BY AURELIA MOUTON
The United Nations Association of South Africa (UNASA) hosted a peaceful protest and vigil in a show of solidarity with Ukraine on 1 March 2022. The event saw the collaboration of UNASA’s Stellenbosch University (SU) and University of Cape Town (UCT) chapters to protest the human rights violations committed by the Russian Federation in its invasion of Ukraine.
“The turnout for the event was even better than we hoped. Between 300–400 people attended, so we’re thankful that the Ukrainian Association of South Africa (UAZA) sponsored so many candles for the event,” said Nina Hugo, chairperson of UNASA’S SU chapter.
Protesters marched from the Jan Marais Nature Reserve down Victoria Street, many with placards condemning Russian president, Vladimir Putin as well as the South African government for its inaction in denouncing Putin and the Russian government on the world stage.
Speakers from UAZA, UNASA-SU and UNASA-UCT pleaded with South Africans to support Ukraine and to put pressure on South African president Cyril Ramaphosa to condemn the actions of the Russian government. The Palestinian Solidarity Forum (PSF) also showed their support at the march and the vigil that followed on the library steps by the Rooi Plein.
“We, as students and as human beings, have to stand up for what is right, since our government obviously is not doing so. As a country that is intimately familiar with subjugation and oppression, we especially have a responsibility to stand in solidarity with Ukraine,” said Hugo in an official statement to Die Matie.
“It is not conflict. It is not aggression. It is war!” said Kristina Oliinyk, one of the speakers at the event and a Ukrainian citizen.
“We are asking the world to cover our skies. Our military is not enough. We just want our skies covered. Our land is ours, but they send rockets,” Oliinyk continued, explaining the severity of the situation in Kyiv.
“This protest is important for everyone because Putin—Russian president [and] terrorist—is attacking not only Ukraine. This is [a] war against democracy [and] against the whole civilised world. He is fighting against human rights and [the] independence of other countries. If we are today, then other European countries [are] tomorrow. When he takes other European countries, he will come for Africa too. This man is very dangerous,” said Oliinyk.
Michael du Plessis, South African and Ukranian citizen and also third-year BEng (Mechanical) student at SU, explained that his grandmother is still in Kyiv.
“She says that the days go by quickly, but the nights are troubling. During the day there [are] noises [and] gun violence. But at night the bombs come, and she has to take cover in the bathroom. [The] children take shelter at the school.
“In no society should a country be usurped. This is our reality at the moment. I tried to run away from that in the beginning. It’s just easier, but we have to take it in [and] follow the news to understand what is happening. That’s the only way to know how to support, how to help in any way you can,” Du Plessis said.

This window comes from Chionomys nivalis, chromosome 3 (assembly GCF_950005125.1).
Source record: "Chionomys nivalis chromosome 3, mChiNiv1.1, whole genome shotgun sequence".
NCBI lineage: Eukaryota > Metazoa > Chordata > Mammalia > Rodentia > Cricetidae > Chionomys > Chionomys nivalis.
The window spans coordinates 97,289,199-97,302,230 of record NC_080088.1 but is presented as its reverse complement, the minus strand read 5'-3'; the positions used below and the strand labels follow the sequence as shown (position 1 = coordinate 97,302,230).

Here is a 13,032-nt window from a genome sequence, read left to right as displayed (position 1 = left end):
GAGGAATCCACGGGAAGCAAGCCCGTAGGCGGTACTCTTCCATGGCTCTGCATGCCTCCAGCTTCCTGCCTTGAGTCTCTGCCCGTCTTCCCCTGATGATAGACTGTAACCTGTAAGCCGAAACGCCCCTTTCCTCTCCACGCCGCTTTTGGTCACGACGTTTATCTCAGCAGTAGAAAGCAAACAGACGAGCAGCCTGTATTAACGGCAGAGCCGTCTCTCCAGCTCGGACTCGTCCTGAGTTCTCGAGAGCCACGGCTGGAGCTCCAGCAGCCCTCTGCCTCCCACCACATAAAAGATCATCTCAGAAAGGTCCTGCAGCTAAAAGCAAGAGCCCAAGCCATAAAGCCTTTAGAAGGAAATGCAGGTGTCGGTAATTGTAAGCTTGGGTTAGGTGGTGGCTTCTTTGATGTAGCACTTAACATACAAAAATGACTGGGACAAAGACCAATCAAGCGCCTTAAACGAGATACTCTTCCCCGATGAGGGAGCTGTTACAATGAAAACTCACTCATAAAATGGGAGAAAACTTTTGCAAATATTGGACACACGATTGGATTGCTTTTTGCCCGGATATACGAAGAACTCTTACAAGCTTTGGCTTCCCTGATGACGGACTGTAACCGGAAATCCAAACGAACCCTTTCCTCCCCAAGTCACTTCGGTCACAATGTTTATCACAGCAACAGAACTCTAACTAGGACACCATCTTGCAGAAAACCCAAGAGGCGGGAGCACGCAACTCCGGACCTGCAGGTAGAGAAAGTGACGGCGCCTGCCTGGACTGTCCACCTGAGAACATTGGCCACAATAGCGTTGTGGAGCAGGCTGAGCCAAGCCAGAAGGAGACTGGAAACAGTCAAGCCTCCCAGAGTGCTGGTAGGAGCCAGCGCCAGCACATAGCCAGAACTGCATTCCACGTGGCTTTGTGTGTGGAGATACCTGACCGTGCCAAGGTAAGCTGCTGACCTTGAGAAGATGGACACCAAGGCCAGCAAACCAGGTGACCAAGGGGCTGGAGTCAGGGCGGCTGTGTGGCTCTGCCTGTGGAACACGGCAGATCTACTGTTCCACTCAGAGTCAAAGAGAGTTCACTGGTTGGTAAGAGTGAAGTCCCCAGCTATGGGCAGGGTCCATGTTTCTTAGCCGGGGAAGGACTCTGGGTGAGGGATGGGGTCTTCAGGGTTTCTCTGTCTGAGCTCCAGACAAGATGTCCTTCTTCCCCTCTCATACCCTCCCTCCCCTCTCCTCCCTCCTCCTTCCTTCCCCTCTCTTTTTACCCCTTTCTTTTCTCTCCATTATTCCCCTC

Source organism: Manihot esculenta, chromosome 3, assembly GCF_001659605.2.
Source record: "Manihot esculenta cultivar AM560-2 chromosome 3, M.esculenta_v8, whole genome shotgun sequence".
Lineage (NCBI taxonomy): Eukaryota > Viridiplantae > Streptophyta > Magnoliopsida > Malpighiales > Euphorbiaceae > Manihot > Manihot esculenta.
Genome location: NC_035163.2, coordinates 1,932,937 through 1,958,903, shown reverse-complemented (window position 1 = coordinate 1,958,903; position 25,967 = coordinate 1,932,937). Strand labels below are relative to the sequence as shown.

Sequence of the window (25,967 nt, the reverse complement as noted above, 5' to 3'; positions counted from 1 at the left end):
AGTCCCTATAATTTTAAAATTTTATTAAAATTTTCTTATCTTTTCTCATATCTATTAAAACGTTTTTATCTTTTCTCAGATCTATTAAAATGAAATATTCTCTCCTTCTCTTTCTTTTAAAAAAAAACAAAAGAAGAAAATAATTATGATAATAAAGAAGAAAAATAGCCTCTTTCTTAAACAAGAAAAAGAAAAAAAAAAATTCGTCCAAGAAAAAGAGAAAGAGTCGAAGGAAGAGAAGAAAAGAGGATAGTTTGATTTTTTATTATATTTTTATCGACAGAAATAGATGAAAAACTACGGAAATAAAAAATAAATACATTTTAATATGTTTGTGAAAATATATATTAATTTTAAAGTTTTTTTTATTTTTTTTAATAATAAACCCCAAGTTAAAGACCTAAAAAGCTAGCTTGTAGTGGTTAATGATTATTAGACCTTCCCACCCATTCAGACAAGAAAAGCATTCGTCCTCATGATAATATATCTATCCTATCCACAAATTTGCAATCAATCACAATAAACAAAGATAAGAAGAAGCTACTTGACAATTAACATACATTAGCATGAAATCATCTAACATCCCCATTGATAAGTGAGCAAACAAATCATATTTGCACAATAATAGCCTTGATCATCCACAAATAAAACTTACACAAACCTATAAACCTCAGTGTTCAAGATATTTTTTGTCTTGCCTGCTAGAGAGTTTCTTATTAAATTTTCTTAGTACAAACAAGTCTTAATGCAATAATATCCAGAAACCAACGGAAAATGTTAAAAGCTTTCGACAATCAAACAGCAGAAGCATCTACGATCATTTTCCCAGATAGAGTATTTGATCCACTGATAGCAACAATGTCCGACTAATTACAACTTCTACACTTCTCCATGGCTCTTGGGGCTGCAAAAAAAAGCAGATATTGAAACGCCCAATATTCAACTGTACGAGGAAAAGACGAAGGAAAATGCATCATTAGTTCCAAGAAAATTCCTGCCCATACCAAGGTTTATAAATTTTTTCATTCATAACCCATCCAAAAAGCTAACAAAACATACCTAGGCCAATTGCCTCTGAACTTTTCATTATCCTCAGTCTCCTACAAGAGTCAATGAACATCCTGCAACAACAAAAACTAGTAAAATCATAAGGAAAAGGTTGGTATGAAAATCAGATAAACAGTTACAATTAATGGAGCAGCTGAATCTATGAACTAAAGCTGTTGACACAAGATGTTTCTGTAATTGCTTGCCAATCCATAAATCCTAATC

“There’s not much that one single country can do against the Russian Federation at this very moment, but if people stand together in support, that really makes a difference. [At] the beginning of this [on] the first day there were many jokes and memes sent on student groups. I found it disappointing to see, but now that there’s more consideration of the topic, I’m happy to see the student support,” Du Plessis continued.
Putin announced the launch of the invasion of Ukraine on Russian television on 24 February. Soon thereafter, the first reports of missile air strikes and bomb explosions came from the Ukranian cities of Kharkiv, Kramatorsk, Mariupol and the country’s capital, Kyiv.
Putin deployed the Russian military under the orders of a “special military operation”, as stated in his televised speech. This followed after months of increased Russian military presence on their side of the Ukrainian border. Over 500 casualties, both civilian and military, have been reported, with some disputed by the Russian government.
The Russo-Ukrainian conflict spans decades following the collapse of the Soviet Union. As a former Soviet state, Ukraine has long been coveted by Putin for Russian domination. In 2014, Russia invaded Ukraine by laying siege to Crimea in order to prevent Ukraine from joining the North Atlantic Treaty Organization (NATO), the intergovernmental military alliance of multiple Western forces. This is because Ukraine’s plans to join NATO would both amplify Western influence and undermine Russian dominance in the East.
Many Ukrainians fled their cities, seeking refuge in the neighbouring countries of Poland, Hungary and Romania, and many are still awaiting asylum. Putin has since ordered Russian nuclear deterrence forces to be on high alert.